Public Notes


Recent Activity

  • Mario shared from Happy Death (Vintage International) by Albert Camus
    To have money is to have time. That’s my main point. Time can be bought. Everything can be bought. To be or to become rich is to have time to be happy, if you deserve it.
    Note: Writing that cuts to the heart.
  • Mario shared from Happy Death (Vintage International) by Albert Camus
    Only it takes time to be happy. A lot of time. Happiness, too, is a long patience. And in almost every case, we use up our lives making money, when we should be using our money to gain time.
    Note: Breathless!
  • Mario shared from The Hard Thing About Hard Things: Building a Business When There Are No Easy Answers by Ben Horowitz
    Parcells: “Al, I am just not sure how we can win without so many of our best players. What should I do?” Davis: “Bill, nobody cares, just coach your team.” That might be the best CEO advice ever. Because, you see, nobody cares. When things go wrong in your company, nobody cares. The media don’t care, your investors don’t care, your board doesn’t care, your employees don’t care, and even your mama doesn’t care. Nobody cares. And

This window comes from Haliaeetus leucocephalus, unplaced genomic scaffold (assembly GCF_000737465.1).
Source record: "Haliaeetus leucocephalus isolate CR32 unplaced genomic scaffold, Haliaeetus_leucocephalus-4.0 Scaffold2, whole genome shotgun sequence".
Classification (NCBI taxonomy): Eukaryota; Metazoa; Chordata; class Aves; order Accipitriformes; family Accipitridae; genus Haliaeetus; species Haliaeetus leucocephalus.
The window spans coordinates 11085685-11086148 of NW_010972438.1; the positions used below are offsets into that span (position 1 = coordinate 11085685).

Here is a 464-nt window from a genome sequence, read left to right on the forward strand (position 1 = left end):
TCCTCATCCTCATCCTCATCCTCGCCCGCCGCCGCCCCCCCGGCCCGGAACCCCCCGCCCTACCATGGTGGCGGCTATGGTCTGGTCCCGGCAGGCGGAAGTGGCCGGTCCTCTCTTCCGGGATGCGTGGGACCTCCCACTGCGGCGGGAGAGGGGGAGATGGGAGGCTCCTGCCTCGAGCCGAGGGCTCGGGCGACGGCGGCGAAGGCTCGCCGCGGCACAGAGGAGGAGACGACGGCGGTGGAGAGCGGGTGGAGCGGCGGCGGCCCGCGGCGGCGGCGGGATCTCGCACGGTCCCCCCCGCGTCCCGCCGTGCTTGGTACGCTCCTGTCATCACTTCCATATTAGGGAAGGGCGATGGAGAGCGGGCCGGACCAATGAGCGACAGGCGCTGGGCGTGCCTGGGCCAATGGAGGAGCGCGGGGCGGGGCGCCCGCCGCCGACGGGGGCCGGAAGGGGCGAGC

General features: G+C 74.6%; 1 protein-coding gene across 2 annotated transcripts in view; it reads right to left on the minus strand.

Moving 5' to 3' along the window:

• Mario shared from Nineteen Eighty-Four (1984) by George Orwell, Professor Israel Gutman
    And if all others accepted the lie which the Party imposed-if all records told the same tale-then the lie passed into history and became truth. `Who controls the past,' ran the Party slogan, `controls the future: who controls the present controls the past.' And yet the past, though of its nature alterable, never had been altered. Whatever was true now was true from everlasting to everlasting. It was quite simple. All that was needed was an unending series of victories over your own memory. `Reality control', they called it: in Newspeak, `doublethink'.
    Note: "All that was needed was an unending series of victories over your own memory." #1984
  • Mario shared from Nineteen Eighty-Four (1984) by George Orwell, Professor Israel Gutman
    The girl with dark hair was coming towards him across the field. With what seemed a single movement she tore off her clothes and flung them disdainfully aside. Her body was white and smooth, but it aroused no desire in him, indeed he barely looked at it. What overwhelmed him in that instant was admiration for the gesture with which she had thrown her clothes aside. With its grace and carelessness it seemed to annihilate a whole culture, a whole system of thought, as though Big Brother and the Party and the Thought Police could all be swept into nothingness by a single splendid movement of the...
    Note: To write like a dream; about a dream, in a nightmare. Orwell was poet and prophet.
(San Francisco, CA, USA)
Mario Sundar